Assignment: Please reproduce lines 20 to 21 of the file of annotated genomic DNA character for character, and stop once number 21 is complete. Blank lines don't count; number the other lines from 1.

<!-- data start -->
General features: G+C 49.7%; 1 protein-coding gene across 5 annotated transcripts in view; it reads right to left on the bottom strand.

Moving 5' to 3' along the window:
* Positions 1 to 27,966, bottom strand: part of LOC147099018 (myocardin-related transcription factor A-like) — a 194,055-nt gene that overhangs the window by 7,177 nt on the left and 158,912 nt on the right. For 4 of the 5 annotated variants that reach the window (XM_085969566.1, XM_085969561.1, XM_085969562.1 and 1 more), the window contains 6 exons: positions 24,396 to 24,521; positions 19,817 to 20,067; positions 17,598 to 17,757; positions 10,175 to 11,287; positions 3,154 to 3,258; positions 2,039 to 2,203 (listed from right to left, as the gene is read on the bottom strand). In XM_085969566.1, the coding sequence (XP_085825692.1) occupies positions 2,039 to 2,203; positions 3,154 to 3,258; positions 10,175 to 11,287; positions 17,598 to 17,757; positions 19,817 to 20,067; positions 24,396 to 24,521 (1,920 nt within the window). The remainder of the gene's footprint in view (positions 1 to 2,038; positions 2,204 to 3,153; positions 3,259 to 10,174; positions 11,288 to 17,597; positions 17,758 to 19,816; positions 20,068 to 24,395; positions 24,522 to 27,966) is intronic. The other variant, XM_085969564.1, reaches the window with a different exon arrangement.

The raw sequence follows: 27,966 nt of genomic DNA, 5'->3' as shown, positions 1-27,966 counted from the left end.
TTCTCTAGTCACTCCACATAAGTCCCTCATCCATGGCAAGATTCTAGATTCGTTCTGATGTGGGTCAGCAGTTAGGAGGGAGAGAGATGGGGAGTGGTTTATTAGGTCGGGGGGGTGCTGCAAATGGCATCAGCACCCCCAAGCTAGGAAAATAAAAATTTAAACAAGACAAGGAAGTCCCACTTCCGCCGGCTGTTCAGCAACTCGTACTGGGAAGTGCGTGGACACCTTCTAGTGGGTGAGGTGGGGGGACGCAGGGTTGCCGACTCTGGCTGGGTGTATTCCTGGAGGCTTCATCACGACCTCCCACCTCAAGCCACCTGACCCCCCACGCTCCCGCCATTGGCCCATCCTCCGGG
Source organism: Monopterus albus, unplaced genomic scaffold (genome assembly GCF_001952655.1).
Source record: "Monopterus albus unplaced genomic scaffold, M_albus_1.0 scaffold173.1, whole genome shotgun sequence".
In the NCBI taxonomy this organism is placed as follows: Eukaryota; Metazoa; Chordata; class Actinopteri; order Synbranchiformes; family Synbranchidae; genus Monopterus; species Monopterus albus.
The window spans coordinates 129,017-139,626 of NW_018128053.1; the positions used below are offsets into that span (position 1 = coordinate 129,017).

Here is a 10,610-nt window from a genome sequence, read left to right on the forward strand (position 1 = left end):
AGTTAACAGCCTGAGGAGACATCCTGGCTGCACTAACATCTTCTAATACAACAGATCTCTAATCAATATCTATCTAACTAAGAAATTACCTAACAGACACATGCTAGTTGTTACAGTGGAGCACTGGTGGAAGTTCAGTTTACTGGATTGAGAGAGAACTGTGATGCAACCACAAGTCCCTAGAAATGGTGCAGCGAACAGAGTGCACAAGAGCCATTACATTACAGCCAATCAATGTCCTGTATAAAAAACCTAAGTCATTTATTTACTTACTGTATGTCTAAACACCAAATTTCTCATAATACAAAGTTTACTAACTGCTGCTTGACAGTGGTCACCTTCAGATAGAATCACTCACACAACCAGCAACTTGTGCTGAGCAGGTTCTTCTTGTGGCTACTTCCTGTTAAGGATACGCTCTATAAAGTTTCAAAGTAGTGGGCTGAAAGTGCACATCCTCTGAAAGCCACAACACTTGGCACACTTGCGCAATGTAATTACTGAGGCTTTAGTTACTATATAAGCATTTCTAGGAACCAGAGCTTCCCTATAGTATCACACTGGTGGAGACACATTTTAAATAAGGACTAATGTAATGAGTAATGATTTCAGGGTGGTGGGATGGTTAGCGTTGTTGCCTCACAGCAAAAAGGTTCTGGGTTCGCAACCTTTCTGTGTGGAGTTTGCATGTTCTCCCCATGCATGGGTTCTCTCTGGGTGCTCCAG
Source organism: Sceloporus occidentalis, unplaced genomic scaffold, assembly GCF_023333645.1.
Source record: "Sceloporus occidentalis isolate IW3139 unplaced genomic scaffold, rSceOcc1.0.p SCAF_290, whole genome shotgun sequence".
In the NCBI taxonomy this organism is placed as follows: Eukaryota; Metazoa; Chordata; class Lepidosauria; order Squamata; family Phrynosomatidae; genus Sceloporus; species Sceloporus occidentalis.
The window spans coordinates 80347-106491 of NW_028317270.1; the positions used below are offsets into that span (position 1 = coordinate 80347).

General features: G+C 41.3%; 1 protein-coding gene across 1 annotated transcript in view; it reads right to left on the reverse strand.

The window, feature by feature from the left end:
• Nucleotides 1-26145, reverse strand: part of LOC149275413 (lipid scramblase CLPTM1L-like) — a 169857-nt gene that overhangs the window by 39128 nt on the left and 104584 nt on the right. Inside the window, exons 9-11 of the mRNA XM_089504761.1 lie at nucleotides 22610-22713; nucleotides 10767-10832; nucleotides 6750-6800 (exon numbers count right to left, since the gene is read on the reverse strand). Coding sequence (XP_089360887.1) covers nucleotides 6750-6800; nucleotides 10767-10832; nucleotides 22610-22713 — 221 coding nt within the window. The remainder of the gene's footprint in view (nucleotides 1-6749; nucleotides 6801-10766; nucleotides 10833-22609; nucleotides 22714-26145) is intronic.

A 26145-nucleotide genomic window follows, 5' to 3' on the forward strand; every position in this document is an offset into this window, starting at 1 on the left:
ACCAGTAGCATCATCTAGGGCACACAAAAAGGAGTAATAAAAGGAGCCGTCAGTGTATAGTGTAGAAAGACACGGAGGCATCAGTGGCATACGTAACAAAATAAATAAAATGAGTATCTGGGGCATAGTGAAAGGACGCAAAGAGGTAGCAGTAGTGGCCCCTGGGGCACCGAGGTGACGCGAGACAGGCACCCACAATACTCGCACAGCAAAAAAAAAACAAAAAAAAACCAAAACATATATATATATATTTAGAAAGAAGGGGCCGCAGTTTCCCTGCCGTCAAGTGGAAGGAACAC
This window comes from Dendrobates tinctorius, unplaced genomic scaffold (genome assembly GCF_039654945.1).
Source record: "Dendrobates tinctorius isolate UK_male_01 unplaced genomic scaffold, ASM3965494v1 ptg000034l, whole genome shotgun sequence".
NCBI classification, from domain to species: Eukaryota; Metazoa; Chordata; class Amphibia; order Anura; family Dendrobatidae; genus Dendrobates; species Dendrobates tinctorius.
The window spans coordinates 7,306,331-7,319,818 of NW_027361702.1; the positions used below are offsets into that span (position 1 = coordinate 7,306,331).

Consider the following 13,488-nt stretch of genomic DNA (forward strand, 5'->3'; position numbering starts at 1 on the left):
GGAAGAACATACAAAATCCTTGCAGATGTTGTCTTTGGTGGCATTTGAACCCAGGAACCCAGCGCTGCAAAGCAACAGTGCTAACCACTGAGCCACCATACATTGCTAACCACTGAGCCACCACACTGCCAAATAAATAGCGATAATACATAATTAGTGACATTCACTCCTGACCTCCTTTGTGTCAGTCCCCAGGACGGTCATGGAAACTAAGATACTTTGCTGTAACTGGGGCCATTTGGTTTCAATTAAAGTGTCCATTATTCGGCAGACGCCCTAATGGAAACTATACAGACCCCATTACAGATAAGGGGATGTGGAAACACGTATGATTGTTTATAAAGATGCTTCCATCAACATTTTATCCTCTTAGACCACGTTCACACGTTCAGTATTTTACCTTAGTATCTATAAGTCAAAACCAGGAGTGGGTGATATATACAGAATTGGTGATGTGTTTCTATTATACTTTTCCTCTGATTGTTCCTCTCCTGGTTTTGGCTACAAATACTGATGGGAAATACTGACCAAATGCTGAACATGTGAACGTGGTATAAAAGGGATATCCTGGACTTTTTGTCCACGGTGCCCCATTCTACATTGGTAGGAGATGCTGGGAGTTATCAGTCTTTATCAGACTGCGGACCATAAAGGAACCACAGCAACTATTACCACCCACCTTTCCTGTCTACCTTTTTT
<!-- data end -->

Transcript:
ACCAGTAGCATCATCTAGGGCACACAAAAAGGAGTAATAAAAGGAGCCGTCAGTGTATAGTGTAGAAAGACACGGAGGCATCAGTGGCATACGTAACAAAATAAATAAAATGAGTATCTGGGGCATAGTGAAAGGACGCAAAGAGGTAGCAGTAGTGGCCCCTGGGGCACCGAGGTGACGCGAGACAGGCACCCACAATACTCGCACAGCAAAAAAAAAACAAAAAAAAACCAAAACATATATATATATATTTAGAAAGAAGGGGCCGCAGTTTCCCTGCCGTCAAGTGGAAGGAACAC
This window comes from Dendrobates tinctorius, unplaced genomic scaffold (genome assembly GCF_039654945.1).